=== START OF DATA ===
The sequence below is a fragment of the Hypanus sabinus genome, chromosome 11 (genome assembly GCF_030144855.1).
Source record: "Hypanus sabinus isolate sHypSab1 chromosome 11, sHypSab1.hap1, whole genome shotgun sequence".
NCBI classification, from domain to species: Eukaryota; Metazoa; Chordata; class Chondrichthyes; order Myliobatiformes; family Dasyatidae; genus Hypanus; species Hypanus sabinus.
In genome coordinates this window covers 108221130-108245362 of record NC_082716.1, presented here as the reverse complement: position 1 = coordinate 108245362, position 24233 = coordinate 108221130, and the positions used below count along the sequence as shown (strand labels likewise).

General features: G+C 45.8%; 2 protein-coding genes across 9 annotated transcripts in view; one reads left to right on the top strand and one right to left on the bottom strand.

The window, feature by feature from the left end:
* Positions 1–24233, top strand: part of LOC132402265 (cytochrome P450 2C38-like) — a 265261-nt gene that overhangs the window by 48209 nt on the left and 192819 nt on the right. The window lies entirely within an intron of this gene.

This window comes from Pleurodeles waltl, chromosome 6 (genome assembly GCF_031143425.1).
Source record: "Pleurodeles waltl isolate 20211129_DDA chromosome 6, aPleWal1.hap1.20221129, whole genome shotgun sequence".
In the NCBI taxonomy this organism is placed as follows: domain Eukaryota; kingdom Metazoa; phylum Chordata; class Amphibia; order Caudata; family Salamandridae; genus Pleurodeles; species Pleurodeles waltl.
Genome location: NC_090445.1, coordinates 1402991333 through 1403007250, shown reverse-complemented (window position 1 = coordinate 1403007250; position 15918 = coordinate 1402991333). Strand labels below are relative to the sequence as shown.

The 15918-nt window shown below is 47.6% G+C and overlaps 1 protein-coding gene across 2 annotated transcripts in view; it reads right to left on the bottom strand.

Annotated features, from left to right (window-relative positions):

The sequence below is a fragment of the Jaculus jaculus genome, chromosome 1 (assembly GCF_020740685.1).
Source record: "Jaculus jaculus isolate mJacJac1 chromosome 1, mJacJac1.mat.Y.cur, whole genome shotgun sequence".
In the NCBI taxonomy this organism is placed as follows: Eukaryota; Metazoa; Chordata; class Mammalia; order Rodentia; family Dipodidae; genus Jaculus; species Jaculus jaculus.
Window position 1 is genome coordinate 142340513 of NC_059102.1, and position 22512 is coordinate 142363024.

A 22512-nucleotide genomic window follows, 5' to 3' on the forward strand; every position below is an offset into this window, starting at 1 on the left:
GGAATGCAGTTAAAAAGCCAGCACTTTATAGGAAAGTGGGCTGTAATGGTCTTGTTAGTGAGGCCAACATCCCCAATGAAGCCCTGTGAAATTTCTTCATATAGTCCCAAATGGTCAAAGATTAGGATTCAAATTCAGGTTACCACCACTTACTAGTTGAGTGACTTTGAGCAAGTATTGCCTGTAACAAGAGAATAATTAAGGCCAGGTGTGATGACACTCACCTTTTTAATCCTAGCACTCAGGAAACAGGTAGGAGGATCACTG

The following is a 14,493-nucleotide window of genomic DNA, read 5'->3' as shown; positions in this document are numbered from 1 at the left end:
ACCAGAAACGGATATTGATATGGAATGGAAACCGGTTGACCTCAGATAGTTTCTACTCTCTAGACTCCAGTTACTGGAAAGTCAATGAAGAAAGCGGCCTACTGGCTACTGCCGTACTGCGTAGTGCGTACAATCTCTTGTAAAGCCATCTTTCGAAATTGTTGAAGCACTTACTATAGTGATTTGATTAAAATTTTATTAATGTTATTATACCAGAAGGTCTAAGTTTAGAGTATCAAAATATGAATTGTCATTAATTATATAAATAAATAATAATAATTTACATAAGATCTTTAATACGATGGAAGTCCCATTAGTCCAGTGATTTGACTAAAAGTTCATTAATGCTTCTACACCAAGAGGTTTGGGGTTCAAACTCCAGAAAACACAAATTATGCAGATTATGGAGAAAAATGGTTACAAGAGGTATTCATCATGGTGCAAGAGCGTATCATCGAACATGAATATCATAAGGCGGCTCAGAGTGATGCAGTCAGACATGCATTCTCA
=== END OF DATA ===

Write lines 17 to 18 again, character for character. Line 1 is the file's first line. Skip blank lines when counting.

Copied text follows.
Window position 1 is genome coordinate 142340513 of NC_059102.1, and position 22512 is coordinate 142363024.

A 22512-nucleotide genomic window follows, 5' to 3' on the forward strand; every position below is an offset into this window, starting at 1 on the left: